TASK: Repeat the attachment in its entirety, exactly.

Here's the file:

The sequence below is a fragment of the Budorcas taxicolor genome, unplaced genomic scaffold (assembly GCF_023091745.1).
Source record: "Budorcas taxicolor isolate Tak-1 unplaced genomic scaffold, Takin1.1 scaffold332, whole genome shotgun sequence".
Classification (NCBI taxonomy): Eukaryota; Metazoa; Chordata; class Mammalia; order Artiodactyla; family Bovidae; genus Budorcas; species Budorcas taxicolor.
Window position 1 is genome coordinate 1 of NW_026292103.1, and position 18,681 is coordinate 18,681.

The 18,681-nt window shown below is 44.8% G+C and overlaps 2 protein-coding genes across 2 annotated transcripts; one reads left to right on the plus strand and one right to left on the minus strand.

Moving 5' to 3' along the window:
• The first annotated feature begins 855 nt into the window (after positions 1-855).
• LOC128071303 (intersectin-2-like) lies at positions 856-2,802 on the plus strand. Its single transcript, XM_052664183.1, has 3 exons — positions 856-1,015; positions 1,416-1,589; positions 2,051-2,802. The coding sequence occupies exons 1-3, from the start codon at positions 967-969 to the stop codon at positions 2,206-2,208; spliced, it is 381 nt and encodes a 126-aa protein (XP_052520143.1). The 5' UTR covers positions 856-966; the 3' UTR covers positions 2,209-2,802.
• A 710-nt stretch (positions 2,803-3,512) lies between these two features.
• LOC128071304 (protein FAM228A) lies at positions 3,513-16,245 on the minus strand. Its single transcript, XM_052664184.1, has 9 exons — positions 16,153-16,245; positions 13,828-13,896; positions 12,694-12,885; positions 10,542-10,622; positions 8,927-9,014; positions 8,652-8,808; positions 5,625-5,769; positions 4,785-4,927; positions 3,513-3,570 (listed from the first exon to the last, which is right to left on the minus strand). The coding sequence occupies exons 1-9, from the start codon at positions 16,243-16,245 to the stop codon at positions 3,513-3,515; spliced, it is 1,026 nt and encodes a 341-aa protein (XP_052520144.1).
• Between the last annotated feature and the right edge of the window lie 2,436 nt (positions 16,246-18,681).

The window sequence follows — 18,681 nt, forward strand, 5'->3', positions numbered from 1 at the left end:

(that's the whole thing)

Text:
The sequence below is a fragment of the Budorcas taxicolor genome, unplaced genomic scaffold (assembly GCF_023091745.1).
Source record: "Budorcas taxicolor isolate Tak-1 unplaced genomic scaffold, Takin1.1 scaffold332, whole genome shotgun sequence".
Classification (NCBI taxonomy): Eukaryota; Metazoa; Chordata; class Mammalia; order Artiodactyla; family Bovidae; genus Budorcas; species Budorcas taxicolor.
Window position 1 is genome coordinate 1 of NW_026292103.1, and position 18,681 is coordinate 18,681.

The 18,681-nt window shown below is 44.8% G+C and overlaps 2 protein-coding genes across 2 annotated transcripts; one reads left to right on the plus strand and one right to left on the minus strand.

Moving 5' to 3' along the window:
• The first annotated feature begins 855 nt into the window (after positions 1-855).
• LOC128071303 (intersectin-2-like) lies at positions 856-2,802 on the plus strand. Its single transcript, XM_052664183.1, has 3 exons — positions 856-1,015; positions 1,416-1,589; positions 2,051-2,802. The coding sequence occupies exons 1-3, from the start codon at positions 967-969 to the stop codon at positions 2,206-2,208; spliced, it is 381 nt and encodes a 126-aa protein (XP_052520143.1). The 5' UTR covers positions 856-966; the 3' UTR covers positions 2,209-2,802.
• A 710-nt stretch (positions 2,803-3,512) lies between these two features.
• LOC128071304 (protein FAM228A) lies at positions 3,513-16,245 on the minus strand. Its single transcript, XM_052664184.1, has 9 exons — positions 16,153-16,245; positions 13,828-13,896; positions 12,694-12,885; positions 10,542-10,622; positions 8,927-9,014; positions 8,652-8,808; positions 5,625-5,769; positions 4,785-4,927; positions 3,513-3,570 (listed from the first exon to the last, which is right to left on the minus strand). The coding sequence occupies exons 1-9, from the start codon at positions 16,243-16,245 to the stop codon at positions 3,513-3,515; spliced, it is 1,026 nt and encodes a 341-aa protein (XP_052520144.1).
• Between the last annotated feature and the right edge of the window lie 2,436 nt (positions 16,246-18,681).

The window sequence follows — 18,681 nt, forward strand, 5'->3', positions numbered from 1 at the left end: